This is a fact that the Obama administration is relearning in its dealings with Russia. It turns out that Putin may actually get away with his annexation of Crimea, and Russia’s international trade positions are key to this possibility.
Central to this problem is Afghanistan. As it currently stands, US forces are slated to largely leave the country by the end of 2015. In order to facilitate this, contracts have been drafted over the past two years for Afghanistan to import military equipment and replacement parts from Russia. These are not insignificant either: Russian company JSC Rosoboronexport has been contracted jointly by the US and Afghan government to supply 63 attack helicopters (worth more than $1 billion) to jump-start Afghanistan’s burgeoning air force. And once you have a Russian-made helicopter fleet, what is going to constitute a significant portion of your future imports? Russian-made replacement parts. To make matters even more complicated, Boeing has strong ties to Rosoboronexport, such as a joint venture titanium manufacturing facility in Russia.
President Obama has issued an executive order late last month allowing him to sanction Russia’s top military equipment exporters and their executives, but has yet to act on it for reasons above. Congress on the other hand, is currently considering legislation that would ban any American company from doing business with Rosoboronexport; Senator John Cornyn (R-TX) is spearheading the effort. The alternative would be to shift the Afghanistan air force contracts to be filled by American-made chinooks, but that would cause substantial delays. With delays come political consequences, considering the importance that the Obama administration has placed on withdrawal timetables in Iraq and Afghanistan.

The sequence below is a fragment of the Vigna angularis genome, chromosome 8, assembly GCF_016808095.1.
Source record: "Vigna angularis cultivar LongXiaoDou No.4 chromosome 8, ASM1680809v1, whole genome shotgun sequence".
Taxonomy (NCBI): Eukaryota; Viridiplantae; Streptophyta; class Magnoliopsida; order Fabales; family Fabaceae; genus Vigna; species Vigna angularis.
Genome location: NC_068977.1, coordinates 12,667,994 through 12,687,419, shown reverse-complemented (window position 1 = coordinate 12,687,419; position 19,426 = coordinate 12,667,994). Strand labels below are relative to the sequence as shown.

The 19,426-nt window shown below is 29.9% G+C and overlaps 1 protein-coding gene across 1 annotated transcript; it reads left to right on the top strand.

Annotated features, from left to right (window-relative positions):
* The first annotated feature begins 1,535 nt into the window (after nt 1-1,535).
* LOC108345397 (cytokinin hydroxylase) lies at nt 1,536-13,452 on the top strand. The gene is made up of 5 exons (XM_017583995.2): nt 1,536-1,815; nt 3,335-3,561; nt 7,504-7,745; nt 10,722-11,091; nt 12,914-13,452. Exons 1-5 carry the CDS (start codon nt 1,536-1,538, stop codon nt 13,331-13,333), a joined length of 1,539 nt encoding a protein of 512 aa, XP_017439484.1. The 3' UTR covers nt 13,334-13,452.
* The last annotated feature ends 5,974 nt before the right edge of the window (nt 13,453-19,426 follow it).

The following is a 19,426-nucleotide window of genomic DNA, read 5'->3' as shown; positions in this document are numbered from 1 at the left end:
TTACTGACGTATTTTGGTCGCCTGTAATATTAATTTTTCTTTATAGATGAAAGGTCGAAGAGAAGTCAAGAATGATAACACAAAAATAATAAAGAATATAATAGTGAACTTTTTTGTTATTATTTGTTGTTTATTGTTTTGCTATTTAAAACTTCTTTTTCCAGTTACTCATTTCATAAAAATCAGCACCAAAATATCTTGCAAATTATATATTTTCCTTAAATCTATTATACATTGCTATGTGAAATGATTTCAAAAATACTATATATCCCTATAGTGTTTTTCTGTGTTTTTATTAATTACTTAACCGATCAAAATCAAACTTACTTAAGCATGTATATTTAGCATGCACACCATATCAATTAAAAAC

Another player has a horse in the race, though. The Pentagon is strongly opposed to shifting the contracts away from Rosoboronexport, maintaining that the goal, first and foremost, is to provide Afghanistan with an air force capable of fulfilling their current needs by the end of 2014 (ahead of US withdrawal). In order to meet this timetable, the agreement with Rosoboronexport must go ahead as planned, they say. Significant delays will severely hamper the Afghan government’s ability to combat its Taliban and Afghan foes. It is also worth noting that NATO is also intensely, logistically reliant on Russian cooperation to supply Afghanistan through former Soviet territories (such as Uzbekistan, Kyrgyzstan, and Turkmenistan). Russia may not be so compliant with the running of troops and equipment through their backyard if Rosoboronexport’s pocketbook takes a hit.
Further complicating matters is a pending deal between Rosoboronexport and Tehran. The trade deal stipulates that the Russian company will export it’s most advanced air defense missile system to Iran, something that will complicate the nuclear talks with the US, Israel, Iran immensely. This deal brought US sanctions against the company nearly seven years ago, and adds one more lever that Putin can apply to the West’s efforts to stymie his plans in Ukraine.
When I first heard of the Crimea annexation, I agreed with John Kerry: Russia’s 18th century behavior could not possibly succeed in the 21st century. However, on closer examination, I think the situation highlights the incredible power of global trade positions. Russia is a nexus of exporting defense technologies and equipment (which is often overlooked in favor of its oil and natural gas exports), and this position gives it more power at the negotiating table that first meets the eye. It may just be enough for Putin to get away with Crimea.
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